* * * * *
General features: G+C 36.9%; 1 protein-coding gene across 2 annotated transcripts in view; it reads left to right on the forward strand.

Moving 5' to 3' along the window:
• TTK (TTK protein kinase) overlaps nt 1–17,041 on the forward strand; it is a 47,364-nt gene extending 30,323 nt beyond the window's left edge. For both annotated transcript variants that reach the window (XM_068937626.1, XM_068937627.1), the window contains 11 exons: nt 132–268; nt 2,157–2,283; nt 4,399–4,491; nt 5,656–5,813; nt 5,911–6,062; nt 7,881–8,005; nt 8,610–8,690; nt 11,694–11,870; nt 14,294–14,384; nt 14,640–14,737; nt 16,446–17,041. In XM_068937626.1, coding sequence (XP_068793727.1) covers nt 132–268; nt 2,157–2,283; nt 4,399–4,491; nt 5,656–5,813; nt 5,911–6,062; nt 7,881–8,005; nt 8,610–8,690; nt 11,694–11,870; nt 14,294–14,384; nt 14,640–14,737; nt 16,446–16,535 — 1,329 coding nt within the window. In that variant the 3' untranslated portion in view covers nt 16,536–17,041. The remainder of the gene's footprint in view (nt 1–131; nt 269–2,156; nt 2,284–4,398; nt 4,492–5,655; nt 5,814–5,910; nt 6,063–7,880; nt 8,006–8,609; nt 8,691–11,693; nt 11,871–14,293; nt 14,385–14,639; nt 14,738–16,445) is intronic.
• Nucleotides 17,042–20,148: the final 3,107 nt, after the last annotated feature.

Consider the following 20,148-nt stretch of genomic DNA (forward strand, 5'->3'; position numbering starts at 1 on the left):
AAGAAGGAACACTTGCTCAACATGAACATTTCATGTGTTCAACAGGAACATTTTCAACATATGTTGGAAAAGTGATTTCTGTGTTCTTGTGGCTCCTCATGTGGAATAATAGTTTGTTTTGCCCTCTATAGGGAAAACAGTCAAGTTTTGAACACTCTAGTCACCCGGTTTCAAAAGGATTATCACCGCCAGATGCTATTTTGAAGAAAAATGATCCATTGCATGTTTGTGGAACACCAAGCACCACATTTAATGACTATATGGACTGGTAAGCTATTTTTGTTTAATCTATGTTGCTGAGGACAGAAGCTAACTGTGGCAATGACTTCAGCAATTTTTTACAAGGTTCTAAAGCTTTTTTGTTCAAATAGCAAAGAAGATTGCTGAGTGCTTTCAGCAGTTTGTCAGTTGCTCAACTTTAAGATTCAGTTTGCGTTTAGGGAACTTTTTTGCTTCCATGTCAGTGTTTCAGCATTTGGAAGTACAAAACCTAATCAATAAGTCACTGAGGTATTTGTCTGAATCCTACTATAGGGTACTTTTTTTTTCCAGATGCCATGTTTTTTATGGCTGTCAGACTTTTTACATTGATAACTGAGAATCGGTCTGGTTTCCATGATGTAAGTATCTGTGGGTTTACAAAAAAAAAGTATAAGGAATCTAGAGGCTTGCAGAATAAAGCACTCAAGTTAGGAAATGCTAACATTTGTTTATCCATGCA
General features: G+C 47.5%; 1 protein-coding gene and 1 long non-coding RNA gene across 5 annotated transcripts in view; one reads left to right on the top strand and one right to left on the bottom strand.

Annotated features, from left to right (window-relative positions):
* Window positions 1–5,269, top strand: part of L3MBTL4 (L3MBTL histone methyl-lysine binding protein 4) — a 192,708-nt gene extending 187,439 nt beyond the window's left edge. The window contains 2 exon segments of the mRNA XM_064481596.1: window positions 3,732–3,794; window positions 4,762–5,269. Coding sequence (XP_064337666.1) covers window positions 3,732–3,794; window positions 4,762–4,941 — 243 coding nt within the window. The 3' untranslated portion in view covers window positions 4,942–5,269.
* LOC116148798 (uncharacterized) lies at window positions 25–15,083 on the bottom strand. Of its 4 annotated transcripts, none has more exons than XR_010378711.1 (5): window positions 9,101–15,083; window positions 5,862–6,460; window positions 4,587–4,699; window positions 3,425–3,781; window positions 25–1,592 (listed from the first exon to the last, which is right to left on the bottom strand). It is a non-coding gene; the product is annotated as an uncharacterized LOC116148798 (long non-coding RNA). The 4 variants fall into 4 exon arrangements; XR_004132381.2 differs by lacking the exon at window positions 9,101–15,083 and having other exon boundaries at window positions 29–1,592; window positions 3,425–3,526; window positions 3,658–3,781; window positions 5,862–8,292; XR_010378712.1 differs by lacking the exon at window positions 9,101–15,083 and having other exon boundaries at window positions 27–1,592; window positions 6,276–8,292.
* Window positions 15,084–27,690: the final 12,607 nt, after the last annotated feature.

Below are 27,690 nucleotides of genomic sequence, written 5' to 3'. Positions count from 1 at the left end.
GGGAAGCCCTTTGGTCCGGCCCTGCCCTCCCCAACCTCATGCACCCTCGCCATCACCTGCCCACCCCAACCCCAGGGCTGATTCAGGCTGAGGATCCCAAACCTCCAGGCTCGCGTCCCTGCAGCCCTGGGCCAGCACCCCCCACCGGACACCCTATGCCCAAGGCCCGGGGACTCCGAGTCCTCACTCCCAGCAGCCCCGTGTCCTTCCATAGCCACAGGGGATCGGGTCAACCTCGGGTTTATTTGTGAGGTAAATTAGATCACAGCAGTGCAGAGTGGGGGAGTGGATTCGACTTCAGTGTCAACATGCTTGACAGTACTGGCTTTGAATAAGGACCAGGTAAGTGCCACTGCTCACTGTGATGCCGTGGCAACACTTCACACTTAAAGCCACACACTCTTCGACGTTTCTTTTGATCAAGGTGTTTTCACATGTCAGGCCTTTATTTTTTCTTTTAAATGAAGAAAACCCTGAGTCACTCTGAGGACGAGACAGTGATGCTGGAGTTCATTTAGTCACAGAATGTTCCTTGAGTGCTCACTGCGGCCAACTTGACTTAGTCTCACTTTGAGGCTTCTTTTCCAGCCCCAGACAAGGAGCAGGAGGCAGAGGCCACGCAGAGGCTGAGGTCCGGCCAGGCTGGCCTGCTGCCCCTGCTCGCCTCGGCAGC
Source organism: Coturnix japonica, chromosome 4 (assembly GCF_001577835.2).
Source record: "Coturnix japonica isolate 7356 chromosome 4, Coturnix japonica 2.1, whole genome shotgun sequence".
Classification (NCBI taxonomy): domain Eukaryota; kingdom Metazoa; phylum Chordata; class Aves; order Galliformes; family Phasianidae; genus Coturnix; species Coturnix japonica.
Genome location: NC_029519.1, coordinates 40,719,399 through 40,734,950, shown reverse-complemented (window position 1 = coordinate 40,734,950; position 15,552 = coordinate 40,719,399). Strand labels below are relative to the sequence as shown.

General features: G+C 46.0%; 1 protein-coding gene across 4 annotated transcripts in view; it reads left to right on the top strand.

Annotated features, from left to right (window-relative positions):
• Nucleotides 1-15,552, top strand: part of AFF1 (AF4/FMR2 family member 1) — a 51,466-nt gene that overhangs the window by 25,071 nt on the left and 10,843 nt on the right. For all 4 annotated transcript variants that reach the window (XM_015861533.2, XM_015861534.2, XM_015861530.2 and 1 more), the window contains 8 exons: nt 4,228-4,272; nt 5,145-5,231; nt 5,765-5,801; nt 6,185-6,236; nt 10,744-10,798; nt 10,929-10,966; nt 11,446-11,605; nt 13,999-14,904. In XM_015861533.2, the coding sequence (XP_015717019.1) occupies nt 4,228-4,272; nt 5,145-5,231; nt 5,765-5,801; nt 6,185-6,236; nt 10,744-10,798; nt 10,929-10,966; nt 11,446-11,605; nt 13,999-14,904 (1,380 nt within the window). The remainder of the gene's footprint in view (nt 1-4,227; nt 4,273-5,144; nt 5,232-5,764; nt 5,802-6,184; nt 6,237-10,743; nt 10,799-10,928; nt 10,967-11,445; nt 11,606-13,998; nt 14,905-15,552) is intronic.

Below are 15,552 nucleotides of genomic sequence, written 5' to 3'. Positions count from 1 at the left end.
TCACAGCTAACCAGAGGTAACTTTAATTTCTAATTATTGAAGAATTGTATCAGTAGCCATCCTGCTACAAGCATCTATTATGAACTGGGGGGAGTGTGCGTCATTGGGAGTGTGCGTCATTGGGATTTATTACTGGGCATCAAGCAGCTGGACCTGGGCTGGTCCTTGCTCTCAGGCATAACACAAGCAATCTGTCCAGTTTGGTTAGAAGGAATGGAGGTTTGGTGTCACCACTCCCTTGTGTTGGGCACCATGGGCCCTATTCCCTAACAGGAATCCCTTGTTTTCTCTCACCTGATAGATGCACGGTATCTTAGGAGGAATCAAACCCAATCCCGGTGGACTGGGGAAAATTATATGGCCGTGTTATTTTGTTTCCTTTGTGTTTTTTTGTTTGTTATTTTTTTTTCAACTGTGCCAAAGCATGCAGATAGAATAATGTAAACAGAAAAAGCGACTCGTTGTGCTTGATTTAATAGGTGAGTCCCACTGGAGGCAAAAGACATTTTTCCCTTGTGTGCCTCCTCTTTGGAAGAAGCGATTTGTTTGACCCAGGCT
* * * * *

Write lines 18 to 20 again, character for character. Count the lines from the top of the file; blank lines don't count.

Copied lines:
General features: G+C 46.0%; 1 protein-coding gene across 4 annotated transcripts in view; it reads left to right on the top strand.

Annotated features, from left to right (window-relative positions):
• Nucleotides 1-15,552, top strand: part of AFF1 (AF4/FMR2 family member 1) — a 51,466-nt gene that overhangs the window by 25,071 nt on the left and 10,843 nt on the right. For all 4 annotated transcript variants that reach the window (XM_015861533.2, XM_015861534.2, XM_015861530.2 and 1 more), the window contains 8 exons: nt 4,228-4,272; nt 5,145-5,231; nt 5,765-5,801; nt 6,185-6,236; nt 10,744-10,798; nt 10,929-10,966; nt 11,446-11,605; nt 13,999-14,904. In XM_015861533.2, the coding sequence (XP_015717019.1) occupies nt 4,228-4,272; nt 5,145-5,231; nt 5,765-5,801; nt 6,185-6,236; nt 10,744-10,798; nt 10,929-10,966; nt 11,446-11,605; nt 13,999-14,904 (1,380 nt within the window). The remainder of the gene's footprint in view (nt 1-4,227; nt 4,273-5,144; nt 5,232-5,764; nt 5,802-6,184; nt 6,237-10,743; nt 10,799-10,928; nt 10,967-11,445; nt 11,606-13,998; nt 14,905-15,552) is intronic.